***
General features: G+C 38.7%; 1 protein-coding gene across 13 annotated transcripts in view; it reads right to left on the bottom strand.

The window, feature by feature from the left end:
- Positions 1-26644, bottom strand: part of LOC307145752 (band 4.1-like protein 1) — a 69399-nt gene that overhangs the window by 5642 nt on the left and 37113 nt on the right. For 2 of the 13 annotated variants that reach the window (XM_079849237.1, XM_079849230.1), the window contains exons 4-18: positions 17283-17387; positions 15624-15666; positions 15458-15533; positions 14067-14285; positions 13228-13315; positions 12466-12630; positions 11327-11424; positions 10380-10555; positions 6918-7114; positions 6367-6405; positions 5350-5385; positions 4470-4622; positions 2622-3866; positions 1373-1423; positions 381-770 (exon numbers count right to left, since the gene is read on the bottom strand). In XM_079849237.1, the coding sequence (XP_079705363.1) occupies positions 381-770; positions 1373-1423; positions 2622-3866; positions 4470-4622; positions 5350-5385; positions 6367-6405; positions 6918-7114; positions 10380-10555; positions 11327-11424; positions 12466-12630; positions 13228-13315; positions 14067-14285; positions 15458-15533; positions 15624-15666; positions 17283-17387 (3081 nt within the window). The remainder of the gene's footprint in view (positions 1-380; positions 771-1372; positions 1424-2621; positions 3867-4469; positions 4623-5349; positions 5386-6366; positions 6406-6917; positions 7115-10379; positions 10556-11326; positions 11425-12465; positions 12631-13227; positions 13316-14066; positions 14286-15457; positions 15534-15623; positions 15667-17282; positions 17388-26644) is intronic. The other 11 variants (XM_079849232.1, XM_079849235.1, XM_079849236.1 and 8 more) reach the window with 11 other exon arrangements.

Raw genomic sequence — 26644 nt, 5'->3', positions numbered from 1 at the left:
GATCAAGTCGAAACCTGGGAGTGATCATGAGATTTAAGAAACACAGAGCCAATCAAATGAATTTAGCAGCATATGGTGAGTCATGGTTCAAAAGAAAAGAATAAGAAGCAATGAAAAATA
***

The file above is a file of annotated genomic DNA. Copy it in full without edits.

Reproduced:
General features: G+C 38.7%; 1 protein-coding gene across 13 annotated transcripts in view; it reads right to left on the bottom strand.

The window, feature by feature from the left end:
- Positions 1-26644, bottom strand: part of LOC307145752 (band 4.1-like protein 1) — a 69399-nt gene that overhangs the window by 5642 nt on the left and 37113 nt on the right. For 2 of the 13 annotated variants that reach the window (XM_079849237.1, XM_079849230.1), the window contains exons 4-18: positions 17283-17387; positions 15624-15666; positions 15458-15533; positions 14067-14285; positions 13228-13315; positions 12466-12630; positions 11327-11424; positions 10380-10555; positions 6918-7114; positions 6367-6405; positions 5350-5385; positions 4470-4622; positions 2622-3866; positions 1373-1423; positions 381-770 (exon numbers count right to left, since the gene is read on the bottom strand). In XM_079849237.1, the coding sequence (XP_079705363.1) occupies positions 381-770; positions 1373-1423; positions 2622-3866; positions 4470-4622; positions 5350-5385; positions 6367-6405; positions 6918-7114; positions 10380-10555; positions 11327-11424; positions 12466-12630; positions 13228-13315; positions 14067-14285; positions 15458-15533; positions 15624-15666; positions 17283-17387 (3081 nt within the window). The remainder of the gene's footprint in view (positions 1-380; positions 771-1372; positions 1424-2621; positions 3867-4469; positions 4623-5349; positions 5386-6366; positions 6406-6917; positions 7115-10379; positions 10556-11326; positions 11425-12465; positions 12631-13227; positions 13316-14066; positions 14286-15457; positions 15534-15623; positions 15667-17282; positions 17388-26644) is intronic. The other 11 variants (XM_079849232.1, XM_079849235.1, XM_079849236.1 and 8 more) reach the window with 11 other exon arrangements.

Raw genomic sequence — 26644 nt, 5'->3', positions numbered from 1 at the left:
GATCAAGTCGAAACCTGGGAGTGATCATGAGATTTAAGAAACACAGAGCCAATCAAATGAATTTAGCAGCATATGGTGAGTCATGGTTCAAAAGAAAAGAATAAGAAGCAATGAAAAATA